Tag Archives: #sts135

Three Months

8 Oct

Am I going to do an “X Months Since STS-135” post every month for the rest of my life? Probably not. I suspect it will be something like measuring the age of a child in months until it reaches a year or so. But for now, it seems important.

I’m really good at marking milestones. In fact, it may be my one true talent in life. I recently fell in love with this website: Nerdiversary.com. Besides being the three-month anniversary of the final shuttle lunch, today marked the 8,000th day since my birth. I am nearing 12 Martian years. On the other hand, I won’t be 2 Jovian years until 2013.

Jupiter has been on my mind a lot lately, since it’s been so bright in the sky. It looks so stable from here — notwithstanding the actual state of its surface — as if it has always been there, and will always be, no matter what is happening here on Earth.

I went down to the beach today, and was reminded that when I was young and in love with the idea of moving out to the West Coast from the ocean-less middle of the country, I felt the same way about the ocean that I feel about space today. There are, of course, clear parallels between early explorers crossing the sea and modern explorers pushing against the edges of outer space.

The shores of the literal ocean.

“We embarked on our journey to the stars with a question first framed in the childhood of our species and in each generation asked anew with undiminished wonder: What are the stars? Exploration is in our nature. We began as wanderers, and we are wanderers still. We have lingered long enough on the shores of the cosmic ocean. We are ready at last to set sail for the stars.” — Carl Sagan, Cosmos

The shores of the cosmic ocean (in this case, Jupiter above Los Angeles).

Speak Out With Your Geek Out, Part I: Space

12 Sep

Sometime last week, I came across this call to action against negative nerd stereotypes. My first thought was, “Oh, I’m going to have to do this.”  My second thought was “Oh, I’m going to have to do this for a lot of things.”

So this is the first part of (tentatively) a five-part trilogy. Today: NASA. I know you’ve heard it all, here and elsewhere. I know it’s easy to be positive about space exploration, although a lot of people can get pretty tetchy over manned vs. unmanned spaceflight, and the necessity of one or the other.

I’ve already written (once or twice) about the ideological aspects of space travel that made me fall in love in the first place, so today I’m going to try to do something different. On top of seeing the shuttle launch this summer, I just watched Apollo 13 and viewed last Saturday’s GRAIL launch, both of which got me thinking about the different propulsion systems NASA has used over the years. Limiting myself to just the shuttle program, Apollo, and GRAIL, we have:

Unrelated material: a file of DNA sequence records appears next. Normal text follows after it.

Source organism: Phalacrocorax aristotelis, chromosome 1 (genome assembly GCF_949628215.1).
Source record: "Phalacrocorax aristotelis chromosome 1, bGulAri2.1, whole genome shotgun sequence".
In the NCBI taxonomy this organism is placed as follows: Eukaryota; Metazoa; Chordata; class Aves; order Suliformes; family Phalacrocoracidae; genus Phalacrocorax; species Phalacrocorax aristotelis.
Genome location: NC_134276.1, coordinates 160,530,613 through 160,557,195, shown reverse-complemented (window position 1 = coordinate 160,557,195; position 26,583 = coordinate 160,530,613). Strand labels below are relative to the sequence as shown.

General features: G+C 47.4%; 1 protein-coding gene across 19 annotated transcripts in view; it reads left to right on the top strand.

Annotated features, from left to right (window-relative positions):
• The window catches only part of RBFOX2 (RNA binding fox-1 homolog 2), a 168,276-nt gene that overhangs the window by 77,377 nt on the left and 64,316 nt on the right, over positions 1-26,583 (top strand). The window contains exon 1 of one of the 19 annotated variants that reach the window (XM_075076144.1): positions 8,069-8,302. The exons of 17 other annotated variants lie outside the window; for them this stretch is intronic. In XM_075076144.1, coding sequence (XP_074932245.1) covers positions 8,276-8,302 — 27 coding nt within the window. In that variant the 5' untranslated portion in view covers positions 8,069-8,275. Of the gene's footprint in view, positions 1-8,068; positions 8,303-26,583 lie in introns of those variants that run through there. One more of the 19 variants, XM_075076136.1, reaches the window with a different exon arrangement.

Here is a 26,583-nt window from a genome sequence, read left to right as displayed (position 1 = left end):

The Saturn V

Might well be my favorite to see launch — it’s so slow, Atlas-like, as if it’s somehow aware of the weight on its shoulders. The Wikipedia article confirms that it’s still “the tallest, heaviest and most powerful rocket ever brought to operational status,” and that it “holds the record for the heaviest launch vehicle payload,” with over 7.5 million pounds of thrust. All together, there were 13 Saturn V launches, with zero loss of crew or payload.

That is one snazzy machine, and the one I’ve been physically closest to.

Like apes to an obelisk. Astounding.

Of course, reading the Wikipedia entry gives a pretty interesting picture of the history of the program. (I know that some things are just plain complicated, and this may be one of them — nonetheless, I cannot read the name of Wernher von Braun without hearing this Tom Lehrer song.)

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Two Months

8 Sep

It’s been two months since the STS-135 launch and tweetup, and this morning I woke up at 5 a.m. to watch a (scrubbed) GRAIL launch. The lack of sleep and the anniversary have led to an emotional state that finds me walking down the street to class and suddenly realizing that I am grinning like an idiot because I just remembered that I have actually met astronauts.

So far, no one has asked me to explain why I would wake up at 5 a.m. to watch a launch from ~2,500+ miles away on a small computer screen (granted, my roommates were all asleep when I left this morning), but that dopey smile and the memories of rain and pre-dawn parking lots and the last five seconds of the countdown go a long way towards explaining it.

So, dear #GRAIL #NASATweetup attendees:  you are now a part of an amazing alumni group who can understand just what it feels like to drive up to this view in the morning:

This must be the fifth time I've posted this picture; but it's so worth it.

10 Things I Learned This Summer

15 Aug

Classes don’t start for another week, but for me, leaving Chicago for Los Angeles always signals the end of the summer. I just wanted to take a moment to reflect on how–cool?  brilliant?  amazing?  rad?  ace?  brilliant?–this summer has been. So here are 10 things I know now that I did not know in May.